Strange Days is the first solo exhibition by Ida Tursic and Wilfried Mille, which features 12 paintings and 2 sculptures, each representing a month in the past twelve months. As a kind of calendar, the exhibition emphasizes that painting is always about time and its absurdity.
Reflecting that a year has turned into a few months, the artist duo led us through a world full of strange days of color, cheese, bichon, pig, finger painting, mountains, pills, nurses and ladies. In the realm of quasi-illusionism where reality blends into imagination, Emmental cheese becomes a core part of a pious idol; a bird that announces the coming of spring hiccups; the dream of traveling becomes a UFO.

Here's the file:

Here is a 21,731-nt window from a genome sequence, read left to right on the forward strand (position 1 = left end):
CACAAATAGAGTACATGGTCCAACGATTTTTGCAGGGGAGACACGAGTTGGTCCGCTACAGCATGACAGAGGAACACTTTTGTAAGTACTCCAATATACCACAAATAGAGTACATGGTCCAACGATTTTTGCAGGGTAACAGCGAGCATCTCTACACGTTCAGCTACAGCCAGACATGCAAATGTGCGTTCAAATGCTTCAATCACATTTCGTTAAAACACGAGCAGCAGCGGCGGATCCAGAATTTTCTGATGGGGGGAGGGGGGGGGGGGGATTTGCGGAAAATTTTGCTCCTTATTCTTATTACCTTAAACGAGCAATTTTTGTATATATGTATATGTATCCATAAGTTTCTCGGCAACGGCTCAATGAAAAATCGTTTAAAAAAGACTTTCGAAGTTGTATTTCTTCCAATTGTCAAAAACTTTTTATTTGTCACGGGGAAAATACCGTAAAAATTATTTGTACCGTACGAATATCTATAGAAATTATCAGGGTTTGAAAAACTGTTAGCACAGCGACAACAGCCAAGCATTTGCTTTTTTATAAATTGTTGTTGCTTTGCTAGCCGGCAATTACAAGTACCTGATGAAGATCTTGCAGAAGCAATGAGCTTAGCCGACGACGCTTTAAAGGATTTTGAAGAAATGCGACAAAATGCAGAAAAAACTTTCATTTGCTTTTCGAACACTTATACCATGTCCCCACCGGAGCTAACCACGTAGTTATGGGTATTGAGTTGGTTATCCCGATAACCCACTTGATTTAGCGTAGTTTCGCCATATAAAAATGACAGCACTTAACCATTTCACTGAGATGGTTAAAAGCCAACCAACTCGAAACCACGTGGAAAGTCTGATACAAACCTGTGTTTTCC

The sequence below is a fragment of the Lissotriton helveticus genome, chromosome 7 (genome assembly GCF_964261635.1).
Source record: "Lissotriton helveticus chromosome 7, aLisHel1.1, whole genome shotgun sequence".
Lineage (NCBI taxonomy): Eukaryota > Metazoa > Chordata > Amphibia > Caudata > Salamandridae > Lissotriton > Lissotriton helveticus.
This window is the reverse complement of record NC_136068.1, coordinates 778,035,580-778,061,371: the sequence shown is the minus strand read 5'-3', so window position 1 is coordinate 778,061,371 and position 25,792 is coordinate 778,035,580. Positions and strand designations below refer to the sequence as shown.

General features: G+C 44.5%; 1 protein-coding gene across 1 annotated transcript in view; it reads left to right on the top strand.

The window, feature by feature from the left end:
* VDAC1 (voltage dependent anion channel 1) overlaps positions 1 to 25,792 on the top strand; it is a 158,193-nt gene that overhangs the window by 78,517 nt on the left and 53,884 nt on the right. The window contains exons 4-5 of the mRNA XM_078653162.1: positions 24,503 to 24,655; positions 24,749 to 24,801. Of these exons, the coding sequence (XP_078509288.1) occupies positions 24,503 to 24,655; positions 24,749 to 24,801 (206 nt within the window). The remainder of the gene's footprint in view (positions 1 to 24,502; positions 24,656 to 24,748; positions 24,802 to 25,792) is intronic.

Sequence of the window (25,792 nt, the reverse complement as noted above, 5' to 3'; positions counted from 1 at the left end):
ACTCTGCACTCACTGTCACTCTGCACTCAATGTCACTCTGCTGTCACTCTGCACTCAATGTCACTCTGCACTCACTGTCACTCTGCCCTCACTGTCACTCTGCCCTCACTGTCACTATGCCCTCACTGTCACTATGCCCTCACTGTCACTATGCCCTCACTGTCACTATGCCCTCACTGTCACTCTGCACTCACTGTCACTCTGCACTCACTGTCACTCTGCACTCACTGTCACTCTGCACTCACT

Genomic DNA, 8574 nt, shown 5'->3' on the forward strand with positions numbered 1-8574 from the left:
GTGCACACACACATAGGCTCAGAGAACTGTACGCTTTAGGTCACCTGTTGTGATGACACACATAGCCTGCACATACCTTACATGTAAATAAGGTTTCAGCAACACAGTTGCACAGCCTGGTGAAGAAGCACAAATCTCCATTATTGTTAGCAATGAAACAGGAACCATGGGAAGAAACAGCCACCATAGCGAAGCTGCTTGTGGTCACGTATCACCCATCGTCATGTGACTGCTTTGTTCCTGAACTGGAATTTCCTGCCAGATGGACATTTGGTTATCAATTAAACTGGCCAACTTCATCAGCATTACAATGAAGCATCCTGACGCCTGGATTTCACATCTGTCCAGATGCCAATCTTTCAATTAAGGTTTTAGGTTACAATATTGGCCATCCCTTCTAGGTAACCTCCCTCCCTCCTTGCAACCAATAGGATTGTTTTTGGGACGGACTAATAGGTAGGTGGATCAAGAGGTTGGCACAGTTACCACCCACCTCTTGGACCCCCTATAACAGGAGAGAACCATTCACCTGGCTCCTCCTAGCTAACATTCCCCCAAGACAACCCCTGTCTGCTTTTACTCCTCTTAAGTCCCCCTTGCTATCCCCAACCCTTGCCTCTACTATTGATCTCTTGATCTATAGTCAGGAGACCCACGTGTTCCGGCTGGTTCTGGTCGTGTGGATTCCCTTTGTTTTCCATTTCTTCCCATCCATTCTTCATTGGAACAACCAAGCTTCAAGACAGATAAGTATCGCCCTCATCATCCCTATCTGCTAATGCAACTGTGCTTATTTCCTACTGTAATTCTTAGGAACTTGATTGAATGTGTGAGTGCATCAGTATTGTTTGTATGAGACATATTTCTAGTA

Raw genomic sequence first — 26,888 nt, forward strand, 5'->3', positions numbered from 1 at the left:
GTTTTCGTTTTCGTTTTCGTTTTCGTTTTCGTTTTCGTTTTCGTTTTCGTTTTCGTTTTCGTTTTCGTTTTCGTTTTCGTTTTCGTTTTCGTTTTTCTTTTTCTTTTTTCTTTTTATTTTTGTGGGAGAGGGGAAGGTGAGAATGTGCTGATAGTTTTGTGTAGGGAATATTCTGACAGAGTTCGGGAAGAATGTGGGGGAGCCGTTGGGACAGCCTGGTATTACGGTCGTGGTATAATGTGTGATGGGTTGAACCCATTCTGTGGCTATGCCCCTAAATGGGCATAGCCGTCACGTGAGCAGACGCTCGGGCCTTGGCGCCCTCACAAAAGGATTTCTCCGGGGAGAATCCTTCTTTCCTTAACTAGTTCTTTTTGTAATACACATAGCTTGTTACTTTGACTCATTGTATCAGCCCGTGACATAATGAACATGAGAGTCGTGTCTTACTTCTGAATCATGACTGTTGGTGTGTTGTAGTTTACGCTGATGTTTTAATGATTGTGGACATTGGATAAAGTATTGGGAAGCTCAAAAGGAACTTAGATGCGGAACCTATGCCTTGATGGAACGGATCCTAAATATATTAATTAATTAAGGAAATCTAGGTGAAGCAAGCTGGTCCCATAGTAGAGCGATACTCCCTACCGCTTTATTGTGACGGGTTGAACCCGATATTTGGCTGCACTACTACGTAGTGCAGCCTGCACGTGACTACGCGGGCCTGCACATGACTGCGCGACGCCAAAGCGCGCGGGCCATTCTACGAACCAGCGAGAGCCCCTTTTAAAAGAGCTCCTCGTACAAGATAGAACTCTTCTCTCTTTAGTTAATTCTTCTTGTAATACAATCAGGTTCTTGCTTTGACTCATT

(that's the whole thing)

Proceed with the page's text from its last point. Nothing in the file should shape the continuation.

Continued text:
Although this may remind people of the steroid feed on Instagram and the perfect example of contemporary image overload, the practice of Tursic & Mille stems from the infinite universal archives on the Internet, but also from the art, history, tradition, and religion of portraits and still life paintings. Icons, romantic landscapes and abstract expressionism. The artists explained that when they started in the early 2000s, “as nobody wanted to see painting, we were forced to create paintings that jump out at you—use subjects that couldn’t not be seen.” This resulted in pornography as a portrait, Fluorescent pink landscape and source material of faith represented by posters.